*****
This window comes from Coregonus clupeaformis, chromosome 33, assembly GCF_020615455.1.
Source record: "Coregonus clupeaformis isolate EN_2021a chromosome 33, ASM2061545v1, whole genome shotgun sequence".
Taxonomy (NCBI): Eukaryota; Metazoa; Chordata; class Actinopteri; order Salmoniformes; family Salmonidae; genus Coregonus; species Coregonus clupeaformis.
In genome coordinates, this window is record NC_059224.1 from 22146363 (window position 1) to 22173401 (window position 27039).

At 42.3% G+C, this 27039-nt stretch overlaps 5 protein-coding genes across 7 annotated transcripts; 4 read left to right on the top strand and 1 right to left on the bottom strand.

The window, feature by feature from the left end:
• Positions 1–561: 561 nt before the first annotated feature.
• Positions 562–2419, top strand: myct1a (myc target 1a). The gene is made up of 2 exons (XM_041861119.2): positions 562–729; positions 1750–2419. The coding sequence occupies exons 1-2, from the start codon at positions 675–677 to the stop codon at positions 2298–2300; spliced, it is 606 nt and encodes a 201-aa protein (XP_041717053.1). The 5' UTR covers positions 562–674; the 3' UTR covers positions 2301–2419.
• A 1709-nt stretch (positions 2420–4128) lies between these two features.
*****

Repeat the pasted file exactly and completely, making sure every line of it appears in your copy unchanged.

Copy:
This window comes from Coregonus clupeaformis, chromosome 33, assembly GCF_020615455.1.
Source record: "Coregonus clupeaformis isolate EN_2021a chromosome 33, ASM2061545v1, whole genome shotgun sequence".
Taxonomy (NCBI): Eukaryota; Metazoa; Chordata; class Actinopteri; order Salmoniformes; family Salmonidae; genus Coregonus; species Coregonus clupeaformis.
In genome coordinates, this window is record NC_059224.1 from 22146363 (window position 1) to 22173401 (window position 27039).

At 42.3% G+C, this 27039-nt stretch overlaps 5 protein-coding genes across 7 annotated transcripts; 4 read left to right on the top strand and 1 right to left on the bottom strand.

The window, feature by feature from the left end:
• Positions 1–561: 561 nt before the first annotated feature.
• Positions 562–2419, top strand: myct1a (myc target 1a). The gene is made up of 2 exons (XM_041861119.2): positions 562–729; positions 1750–2419. The coding sequence occupies exons 1-2, from the start codon at positions 675–677 to the stop codon at positions 2298–2300; spliced, it is 606 nt and encodes a 201-aa protein (XP_041717053.1). The 5' UTR covers positions 562–674; the 3' UTR covers positions 2301–2419.
• A 1709-nt stretch (positions 2420–4128) lies between these two features.